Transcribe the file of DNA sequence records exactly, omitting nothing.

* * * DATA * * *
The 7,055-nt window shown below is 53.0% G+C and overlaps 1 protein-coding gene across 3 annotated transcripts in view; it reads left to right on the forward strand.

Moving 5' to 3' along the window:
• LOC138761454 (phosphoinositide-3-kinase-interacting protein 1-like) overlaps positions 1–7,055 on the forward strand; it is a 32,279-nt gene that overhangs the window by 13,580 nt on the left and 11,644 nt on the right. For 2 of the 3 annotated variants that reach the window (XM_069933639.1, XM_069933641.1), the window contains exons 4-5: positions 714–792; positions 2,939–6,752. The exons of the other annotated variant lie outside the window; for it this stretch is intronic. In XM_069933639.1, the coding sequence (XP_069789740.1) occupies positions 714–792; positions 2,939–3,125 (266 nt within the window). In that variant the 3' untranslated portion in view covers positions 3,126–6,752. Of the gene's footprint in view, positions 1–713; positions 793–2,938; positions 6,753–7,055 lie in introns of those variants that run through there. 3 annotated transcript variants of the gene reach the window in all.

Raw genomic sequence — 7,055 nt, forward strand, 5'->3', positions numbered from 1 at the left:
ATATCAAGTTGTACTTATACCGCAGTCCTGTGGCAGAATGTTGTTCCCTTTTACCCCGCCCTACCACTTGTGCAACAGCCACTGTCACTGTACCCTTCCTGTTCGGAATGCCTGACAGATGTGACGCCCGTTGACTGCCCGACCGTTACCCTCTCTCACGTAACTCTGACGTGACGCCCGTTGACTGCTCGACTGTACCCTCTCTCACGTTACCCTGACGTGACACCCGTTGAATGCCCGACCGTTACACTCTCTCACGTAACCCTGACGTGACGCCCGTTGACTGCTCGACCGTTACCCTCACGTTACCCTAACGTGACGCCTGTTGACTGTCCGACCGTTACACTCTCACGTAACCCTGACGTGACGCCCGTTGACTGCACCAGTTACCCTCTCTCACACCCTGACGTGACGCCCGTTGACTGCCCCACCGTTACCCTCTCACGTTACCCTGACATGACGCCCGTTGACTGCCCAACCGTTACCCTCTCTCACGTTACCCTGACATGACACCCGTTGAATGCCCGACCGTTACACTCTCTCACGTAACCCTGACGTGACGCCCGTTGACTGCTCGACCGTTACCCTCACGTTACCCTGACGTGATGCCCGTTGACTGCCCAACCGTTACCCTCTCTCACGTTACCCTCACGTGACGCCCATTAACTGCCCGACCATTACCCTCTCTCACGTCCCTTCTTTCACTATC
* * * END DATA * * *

The 7,055-nt window shown below is 53.0% G+C and overlaps 1 protein-coding gene across 3 annotated transcripts in view; it reads left to right on the forward strand.

Moving 5' to 3' along the window:
• LOC138761454 (phosphoinositide-3-kinase-interacting protein 1-like) overlaps positions 1–7,055 on the forward strand; it is a 32,279-nt gene that overhangs the window by 13,580 nt on the left and 11,644 nt on the right. For 2 of the 3 annotated variants that reach the window (XM_069933639.1, XM_069933641.1), the window contains exons 4-5: positions 714–792; positions 2,939–6,752. The exons of the other annotated variant lie outside the window; for it this stretch is intronic. In XM_069933639.1, the coding sequence (XP_069789740.1) occupies positions 714–792; positions 2,939–3,125 (266 nt within the window). In that variant the 3' untranslated portion in view covers positions 3,126–6,752. Of the gene's footprint in view, positions 1–713; positions 793–2,938; positions 6,753–7,055 lie in introns of those variants that run through there. 3 annotated transcript variants of the gene reach the window in all.

Raw genomic sequence — 7,055 nt, forward strand, 5'->3', positions numbered from 1 at the left:
ATATCAAGTTGTACTTATACCGCAGTCCTGTGGCAGAATGTTGTTCCCTTTTACCCCGCCCTACCACTTGTGCAACAGCCACTGTCACTGTACCCTTCCTGTTCGGAATGCCTGACAGATGTGACGCCCGTTGACTGCCCGACCGTTACCCTCTCTCACGTAACTCTGACGTGACGCCCGTTGACTGCTCGACTGTACCCTCTCTCACGTTACCCTGACGTGACACCCGTTGAATGCCCGACCGTTACACTCTCTCACGTAACCCTGACGTGACGCCCGTTGACTGCTCGACCGTTACCCTCACGTTACCCTAACGTGACGCCTGTTGACTGTCCGACCGTTACACTCTCACGTAACCCTGACGTGACGCCCGTTGACTGCACCAGTTACCCTCTCTCACACCCTGACGTGACGCCCGTTGACTGCCCCACCGTTACCCTCTCACGTTACCCTGACATGACGCCCGTTGACTGCCCAACCGTTACCCTCTCTCACGTTACCCTGACATGACACCCGTTGAATGCCCGACCGTTACACTCTCTCACGTAACCCTGACGTGACGCCCGTTGACTGCTCGACCGTTACCCTCACGTTACCCTGACGTGATGCCCGTTGACTGCCCAACCGTTACCCTCTCTCACGTTACCCTCACGTGACGCCCATTAACTGCCCGACCATTACCCTCTCTCACGTCCCTTCTTTCACTATC